Being informed that you’ll like or won’t like something.
If someone who knows you really well says you’ll like something, that’s usually valuable information to have. But when a stranger or acquaintance demands that you try something because — despite all of your protests — he knows that you’ll like it (or not like it, as the case may be), it’s rude and weird. Often, this conviction that you’ll just love [insert beverage, food, or other thing here] stems from gendered assumptions about what women like and don’t like. This isn’t about someone making a friendly suggestion (“Hey, I think you’ll like this!” or “I tried that, and it was awful! I don’t think you’ll like it.”). It’s about someone insisting that he knows more about your tastes than you do.
When a guy says he knows more about women than actual women.
Any time someone mentions the word “mansplain,” my first thought is of this 2014 clip from CNN, in which Steve Santagati explains the issue of street harassment to host Fredericka Whitfield and fellow guest Amanda Seales. He says,
Amanda Seales’ face says it all:
(Seriously, I cannot get enough of these gifs.)
This is an especially egregious example, of course, but many of us have experienced this exact dynamic in our own lives: We say something to a guy about what it’s like to be a woman in the world, or breach the topic of “sexism,” and then he swiftly shuts us down with something along the lines of “You don’t know what you’re talking about, and I do.” Men are welcome to talk about women and sexism and feminism and whatever else they’d like, and their gender certainly doesn’t disqualify them from making salient points on these subjects. But when they declare the lived experiences of women invalid, it’s mansplaining, and it’s a problem.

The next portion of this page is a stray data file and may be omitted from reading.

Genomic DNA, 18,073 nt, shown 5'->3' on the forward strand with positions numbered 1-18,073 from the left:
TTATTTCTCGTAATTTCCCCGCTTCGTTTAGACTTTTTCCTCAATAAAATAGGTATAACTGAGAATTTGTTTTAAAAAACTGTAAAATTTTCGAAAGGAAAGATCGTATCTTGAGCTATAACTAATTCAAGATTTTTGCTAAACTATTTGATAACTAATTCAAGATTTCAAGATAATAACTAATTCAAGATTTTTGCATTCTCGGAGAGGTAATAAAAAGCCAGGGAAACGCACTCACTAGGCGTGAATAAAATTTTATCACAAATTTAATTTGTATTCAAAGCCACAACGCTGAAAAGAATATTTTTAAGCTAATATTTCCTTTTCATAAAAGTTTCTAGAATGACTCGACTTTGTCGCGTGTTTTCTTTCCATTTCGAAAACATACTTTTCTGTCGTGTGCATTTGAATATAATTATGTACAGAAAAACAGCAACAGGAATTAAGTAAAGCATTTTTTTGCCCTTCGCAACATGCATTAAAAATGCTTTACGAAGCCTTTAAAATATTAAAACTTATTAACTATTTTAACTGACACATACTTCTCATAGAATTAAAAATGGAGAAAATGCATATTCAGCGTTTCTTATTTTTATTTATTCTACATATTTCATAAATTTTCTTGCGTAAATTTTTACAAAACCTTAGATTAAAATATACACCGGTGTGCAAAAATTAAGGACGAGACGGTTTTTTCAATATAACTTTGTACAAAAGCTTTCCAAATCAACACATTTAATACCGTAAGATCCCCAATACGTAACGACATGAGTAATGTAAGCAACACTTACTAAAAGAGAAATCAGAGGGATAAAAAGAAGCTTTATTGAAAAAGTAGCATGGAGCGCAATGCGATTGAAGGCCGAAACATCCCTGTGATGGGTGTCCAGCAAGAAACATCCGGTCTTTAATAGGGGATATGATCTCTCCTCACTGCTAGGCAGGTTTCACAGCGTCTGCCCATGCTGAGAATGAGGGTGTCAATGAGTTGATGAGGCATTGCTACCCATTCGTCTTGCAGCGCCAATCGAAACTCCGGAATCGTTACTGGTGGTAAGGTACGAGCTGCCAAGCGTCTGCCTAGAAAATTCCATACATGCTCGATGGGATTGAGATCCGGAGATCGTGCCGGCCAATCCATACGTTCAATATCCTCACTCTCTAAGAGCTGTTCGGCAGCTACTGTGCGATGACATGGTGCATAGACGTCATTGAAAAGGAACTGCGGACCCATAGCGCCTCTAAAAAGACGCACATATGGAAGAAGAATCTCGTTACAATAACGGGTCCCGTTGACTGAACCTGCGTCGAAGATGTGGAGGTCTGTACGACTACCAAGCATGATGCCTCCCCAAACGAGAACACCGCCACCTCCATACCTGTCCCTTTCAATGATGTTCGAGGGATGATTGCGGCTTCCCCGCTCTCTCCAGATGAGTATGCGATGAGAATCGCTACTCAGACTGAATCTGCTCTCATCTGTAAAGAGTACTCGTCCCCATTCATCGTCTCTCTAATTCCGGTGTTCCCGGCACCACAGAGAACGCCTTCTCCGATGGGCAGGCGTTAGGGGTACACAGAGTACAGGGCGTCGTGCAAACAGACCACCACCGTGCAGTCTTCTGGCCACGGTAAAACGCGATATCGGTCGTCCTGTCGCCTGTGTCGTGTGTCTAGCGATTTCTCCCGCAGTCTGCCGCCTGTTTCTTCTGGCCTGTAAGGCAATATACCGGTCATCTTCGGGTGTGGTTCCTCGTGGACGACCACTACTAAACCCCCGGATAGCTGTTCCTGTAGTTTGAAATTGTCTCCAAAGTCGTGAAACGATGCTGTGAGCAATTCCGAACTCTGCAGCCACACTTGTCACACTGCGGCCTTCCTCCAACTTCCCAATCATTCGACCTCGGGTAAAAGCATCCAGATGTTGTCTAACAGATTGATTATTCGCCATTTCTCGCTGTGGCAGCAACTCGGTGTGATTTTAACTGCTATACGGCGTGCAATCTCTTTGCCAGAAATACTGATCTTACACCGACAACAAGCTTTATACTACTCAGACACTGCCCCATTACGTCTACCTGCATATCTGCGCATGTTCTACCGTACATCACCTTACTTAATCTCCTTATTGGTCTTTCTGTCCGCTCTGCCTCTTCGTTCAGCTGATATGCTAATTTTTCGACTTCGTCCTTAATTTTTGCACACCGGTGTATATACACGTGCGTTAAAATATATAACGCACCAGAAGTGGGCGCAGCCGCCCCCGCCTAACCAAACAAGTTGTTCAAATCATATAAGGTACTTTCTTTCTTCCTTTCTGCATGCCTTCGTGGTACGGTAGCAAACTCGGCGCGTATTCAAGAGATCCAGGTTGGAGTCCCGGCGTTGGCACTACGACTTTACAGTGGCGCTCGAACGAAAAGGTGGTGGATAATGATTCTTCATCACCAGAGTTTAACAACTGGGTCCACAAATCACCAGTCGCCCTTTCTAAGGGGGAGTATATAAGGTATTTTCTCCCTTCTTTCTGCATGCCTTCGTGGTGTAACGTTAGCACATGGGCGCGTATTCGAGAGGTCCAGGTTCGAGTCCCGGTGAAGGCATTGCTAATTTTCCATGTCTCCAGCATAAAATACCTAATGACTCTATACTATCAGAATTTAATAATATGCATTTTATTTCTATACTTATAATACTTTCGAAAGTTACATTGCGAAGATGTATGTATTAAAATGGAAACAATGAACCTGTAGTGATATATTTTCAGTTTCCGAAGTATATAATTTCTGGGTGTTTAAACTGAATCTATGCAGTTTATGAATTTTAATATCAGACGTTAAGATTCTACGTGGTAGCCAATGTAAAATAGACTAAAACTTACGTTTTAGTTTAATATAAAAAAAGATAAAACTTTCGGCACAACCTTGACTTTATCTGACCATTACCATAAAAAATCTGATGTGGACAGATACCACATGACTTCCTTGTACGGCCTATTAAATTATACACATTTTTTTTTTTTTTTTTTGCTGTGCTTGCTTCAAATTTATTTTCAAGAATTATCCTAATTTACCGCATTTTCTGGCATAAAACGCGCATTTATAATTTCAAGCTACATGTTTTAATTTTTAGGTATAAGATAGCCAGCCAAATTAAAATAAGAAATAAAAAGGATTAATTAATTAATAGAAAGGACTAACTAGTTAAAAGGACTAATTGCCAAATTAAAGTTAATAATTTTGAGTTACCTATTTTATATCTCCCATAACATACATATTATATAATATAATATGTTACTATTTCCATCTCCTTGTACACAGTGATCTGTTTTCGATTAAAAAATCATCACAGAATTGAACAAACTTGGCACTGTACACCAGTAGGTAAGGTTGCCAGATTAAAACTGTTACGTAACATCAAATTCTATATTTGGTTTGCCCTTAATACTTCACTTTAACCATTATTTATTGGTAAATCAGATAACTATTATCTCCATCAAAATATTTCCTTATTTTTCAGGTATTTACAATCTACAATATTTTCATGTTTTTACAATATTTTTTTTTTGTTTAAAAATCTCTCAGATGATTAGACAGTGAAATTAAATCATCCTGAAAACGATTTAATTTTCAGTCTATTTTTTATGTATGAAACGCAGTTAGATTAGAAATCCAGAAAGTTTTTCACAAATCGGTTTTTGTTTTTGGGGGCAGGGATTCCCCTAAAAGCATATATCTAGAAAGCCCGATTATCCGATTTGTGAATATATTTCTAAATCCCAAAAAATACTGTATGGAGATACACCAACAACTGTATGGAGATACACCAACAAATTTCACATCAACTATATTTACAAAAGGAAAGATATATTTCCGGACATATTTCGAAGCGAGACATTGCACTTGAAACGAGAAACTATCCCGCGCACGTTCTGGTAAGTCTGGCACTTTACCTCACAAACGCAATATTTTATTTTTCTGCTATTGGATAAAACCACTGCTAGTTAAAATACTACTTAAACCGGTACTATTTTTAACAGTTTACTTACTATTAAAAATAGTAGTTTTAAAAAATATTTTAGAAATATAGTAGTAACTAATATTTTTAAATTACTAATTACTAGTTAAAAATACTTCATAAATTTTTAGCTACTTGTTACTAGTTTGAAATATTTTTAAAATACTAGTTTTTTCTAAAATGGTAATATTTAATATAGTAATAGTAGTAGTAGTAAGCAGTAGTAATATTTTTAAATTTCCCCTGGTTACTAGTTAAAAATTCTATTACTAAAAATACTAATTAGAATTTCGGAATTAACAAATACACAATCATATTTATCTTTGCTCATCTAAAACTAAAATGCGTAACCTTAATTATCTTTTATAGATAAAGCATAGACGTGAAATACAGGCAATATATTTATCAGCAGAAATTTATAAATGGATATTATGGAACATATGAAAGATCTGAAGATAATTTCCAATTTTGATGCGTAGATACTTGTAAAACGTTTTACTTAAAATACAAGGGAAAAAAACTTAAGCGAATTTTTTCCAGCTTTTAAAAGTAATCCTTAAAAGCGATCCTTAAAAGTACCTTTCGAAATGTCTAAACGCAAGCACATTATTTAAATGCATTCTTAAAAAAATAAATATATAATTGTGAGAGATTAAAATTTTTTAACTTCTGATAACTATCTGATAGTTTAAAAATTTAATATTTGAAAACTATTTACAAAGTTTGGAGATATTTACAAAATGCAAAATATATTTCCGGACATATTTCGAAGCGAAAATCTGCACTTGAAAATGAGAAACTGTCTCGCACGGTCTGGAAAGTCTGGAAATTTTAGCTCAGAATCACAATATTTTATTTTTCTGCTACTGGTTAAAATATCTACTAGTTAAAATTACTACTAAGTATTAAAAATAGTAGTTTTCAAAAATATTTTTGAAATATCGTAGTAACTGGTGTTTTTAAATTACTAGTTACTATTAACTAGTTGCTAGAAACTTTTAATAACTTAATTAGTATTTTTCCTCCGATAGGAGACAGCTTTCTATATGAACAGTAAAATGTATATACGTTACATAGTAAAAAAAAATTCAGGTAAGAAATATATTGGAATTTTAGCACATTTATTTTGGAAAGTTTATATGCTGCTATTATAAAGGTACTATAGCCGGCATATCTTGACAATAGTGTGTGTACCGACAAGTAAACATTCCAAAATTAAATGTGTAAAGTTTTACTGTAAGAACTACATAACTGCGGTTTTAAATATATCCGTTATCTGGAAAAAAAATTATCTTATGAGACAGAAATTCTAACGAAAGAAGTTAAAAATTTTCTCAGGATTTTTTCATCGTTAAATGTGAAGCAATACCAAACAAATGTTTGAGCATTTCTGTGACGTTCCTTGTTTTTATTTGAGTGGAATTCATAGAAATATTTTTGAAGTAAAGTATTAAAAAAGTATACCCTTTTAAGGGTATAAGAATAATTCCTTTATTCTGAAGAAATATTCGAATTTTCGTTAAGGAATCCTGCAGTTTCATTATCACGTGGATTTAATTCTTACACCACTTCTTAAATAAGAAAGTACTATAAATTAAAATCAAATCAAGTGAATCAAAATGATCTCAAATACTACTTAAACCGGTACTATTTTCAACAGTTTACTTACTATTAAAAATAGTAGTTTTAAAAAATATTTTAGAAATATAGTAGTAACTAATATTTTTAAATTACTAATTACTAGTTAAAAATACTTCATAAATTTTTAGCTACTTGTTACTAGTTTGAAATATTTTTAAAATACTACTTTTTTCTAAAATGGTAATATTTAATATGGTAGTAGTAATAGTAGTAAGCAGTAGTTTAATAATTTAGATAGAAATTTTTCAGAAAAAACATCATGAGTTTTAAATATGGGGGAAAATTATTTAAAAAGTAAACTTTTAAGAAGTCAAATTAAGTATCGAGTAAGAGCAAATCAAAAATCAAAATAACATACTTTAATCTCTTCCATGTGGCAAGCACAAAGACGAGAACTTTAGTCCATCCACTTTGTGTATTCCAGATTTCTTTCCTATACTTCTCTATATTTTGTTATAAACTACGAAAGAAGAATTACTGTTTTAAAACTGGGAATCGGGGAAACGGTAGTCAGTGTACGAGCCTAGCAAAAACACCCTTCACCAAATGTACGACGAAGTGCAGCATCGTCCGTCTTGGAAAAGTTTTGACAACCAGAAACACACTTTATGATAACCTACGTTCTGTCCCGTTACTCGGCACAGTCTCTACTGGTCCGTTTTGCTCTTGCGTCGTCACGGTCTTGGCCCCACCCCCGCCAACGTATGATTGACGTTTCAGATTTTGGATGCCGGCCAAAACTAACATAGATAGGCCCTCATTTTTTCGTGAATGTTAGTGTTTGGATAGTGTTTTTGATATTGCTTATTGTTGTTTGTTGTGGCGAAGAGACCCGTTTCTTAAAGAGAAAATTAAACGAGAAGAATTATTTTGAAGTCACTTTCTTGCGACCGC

When a guy explains the female body to you.
Many years ago, I knew a guy who insisted to me that women pee out of their vaginas, and disagreed with me when I said that, actually, women pee out of a small hole called the “urethra.” To be fair, he eventually accepted what I had to say, but I thought it was bizarre that he would argue with me about an aspect of my own anatomy in the first place. I had no problem with the fact that this boy in his late teens didn’t know everything about the female body — but I did have an issue with the fact that he still assumed he knew more about it than I did.
Having your field of expertise explained to you.
There’s a whole blog devoted to mansplaining in academia, called “Academic Men Explain Things To Me.” Many of the posts describe incidents in which women who are experts in their fields encounter men who feel the need to explain the fundamentals of their jobs to them. One post reads,
Eesh. Of course, this kind of behavior occurs in all fields, not just academia. No one should feel the need to explain your own job to you.
Situations in which women are often seen as “outsiders.”
A few years ago, I took my car in to for a routine service. An few hours later, the mechanic called me to tell me that my vehicle was in dire need of another maintenance service that happened to cost $400. When I said that I’d like to get a second opinion before proceeding, the guy spoke over my protests to tell me that I was being unreasonable, that they had already begun to “open up” my car for the service (?!), and that I SHOULD JUST TRUST HIS EXPERTISE. I think his strategy was that if he just insisted enough that he was going to perform the $400 job, I would eventually give in and let him. When a male friend of mine went to the same mechanic a few weeks later, the mechanic suggested the same costly service for his car, my friend gave a succinct “No,” and nothing more was said about it. (And I did get a second opinion, and that "essential maintenance" was not, in fact, essential at all).
There are certain fields that are traditionally dominated by men, and there are some women out there who know a lot about those fields, and some who don’t. Whatever your level of expertise may be, you are allowed to voice your questions and concerns, without being treated like an ignorant child.